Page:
After getting back to Norway and working for a few days my last weekend had finally arrived! Along with a few close friends we donned backpacks and skis and headed off the beaten track. Unfortunately on this trip a lot of the snow had melted, so we had a long walk before we could put on our skis. After a night outside with a fire and good company we all slept like logs. As is tradition, in the morning we had pancakes with brown cheese, then we were treated to some supposedly authentic inuit snow goggles, made from tree bark by one of the Canadians on the trip.


As always, the view out of the cabin was great.


My tip to anyone else going to NTNU is to make as much use of their network of cabins as possible as they really are incredible and certainly not like anything offered by universities in New Zealand.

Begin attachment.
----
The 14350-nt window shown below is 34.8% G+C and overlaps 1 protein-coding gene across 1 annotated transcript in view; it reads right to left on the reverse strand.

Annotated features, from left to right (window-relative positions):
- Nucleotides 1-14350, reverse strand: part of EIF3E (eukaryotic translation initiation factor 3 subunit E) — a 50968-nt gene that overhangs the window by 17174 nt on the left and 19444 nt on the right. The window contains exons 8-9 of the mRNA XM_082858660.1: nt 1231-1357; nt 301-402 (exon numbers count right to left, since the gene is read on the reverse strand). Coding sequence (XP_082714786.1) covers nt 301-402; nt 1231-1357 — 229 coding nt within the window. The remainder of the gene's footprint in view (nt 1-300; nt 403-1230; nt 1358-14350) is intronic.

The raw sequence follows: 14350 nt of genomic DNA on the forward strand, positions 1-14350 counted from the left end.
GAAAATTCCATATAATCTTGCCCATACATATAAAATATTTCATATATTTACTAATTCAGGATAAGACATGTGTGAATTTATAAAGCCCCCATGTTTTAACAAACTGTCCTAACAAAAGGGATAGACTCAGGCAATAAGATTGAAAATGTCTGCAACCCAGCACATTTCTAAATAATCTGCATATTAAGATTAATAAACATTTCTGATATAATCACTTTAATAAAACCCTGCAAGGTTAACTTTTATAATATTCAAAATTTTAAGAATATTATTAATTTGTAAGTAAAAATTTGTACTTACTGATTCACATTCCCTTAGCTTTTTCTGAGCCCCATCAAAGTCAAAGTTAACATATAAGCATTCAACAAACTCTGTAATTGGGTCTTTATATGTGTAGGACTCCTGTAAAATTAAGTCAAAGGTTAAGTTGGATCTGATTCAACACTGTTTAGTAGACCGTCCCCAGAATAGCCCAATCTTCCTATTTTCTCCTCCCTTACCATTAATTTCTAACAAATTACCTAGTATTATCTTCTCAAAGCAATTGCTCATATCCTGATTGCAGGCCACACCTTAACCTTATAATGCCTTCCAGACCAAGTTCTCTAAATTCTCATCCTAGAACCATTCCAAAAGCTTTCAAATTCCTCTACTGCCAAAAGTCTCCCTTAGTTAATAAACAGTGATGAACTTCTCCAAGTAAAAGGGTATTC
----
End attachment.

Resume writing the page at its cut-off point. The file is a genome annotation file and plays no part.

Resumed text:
Just days later with a heavy heart, lots of new friends and great memories I made my way to the airport for the last time. See you later Norway!



Norway – think fjords, history and hiking and you may think you have this country sussed.

Our students have the opportunity to study at one of three partner universities in Norway: The University of Bergen (law only), The University of Oslo (including law), Norwegian University of Science and Technology.


Let’s find out more by hearing from our students!


On orientation:

“Studying abroad at the University of Oslo was an incredible experience and I highly recommend anyone considering going on exchange to go! After a month of travelling the Mediterranean for a European summer, I arrived in Oslo for a Scandinavian summer. It was quite a shock to the system but The University of Oslo had an orientation programme in place that made the transition a lot easier. The Faculty of Law had a week orientation with all of the exchange students and some buddies from Oslo. The highlight was an evening cruise of the Oslo harbour with law students from Oslo. It was a great way to get a feel for the city and ask the buddies any lingering questions. Norwegians are very good at English so that was never an issue.” – Alina Varoy, The University of Oslo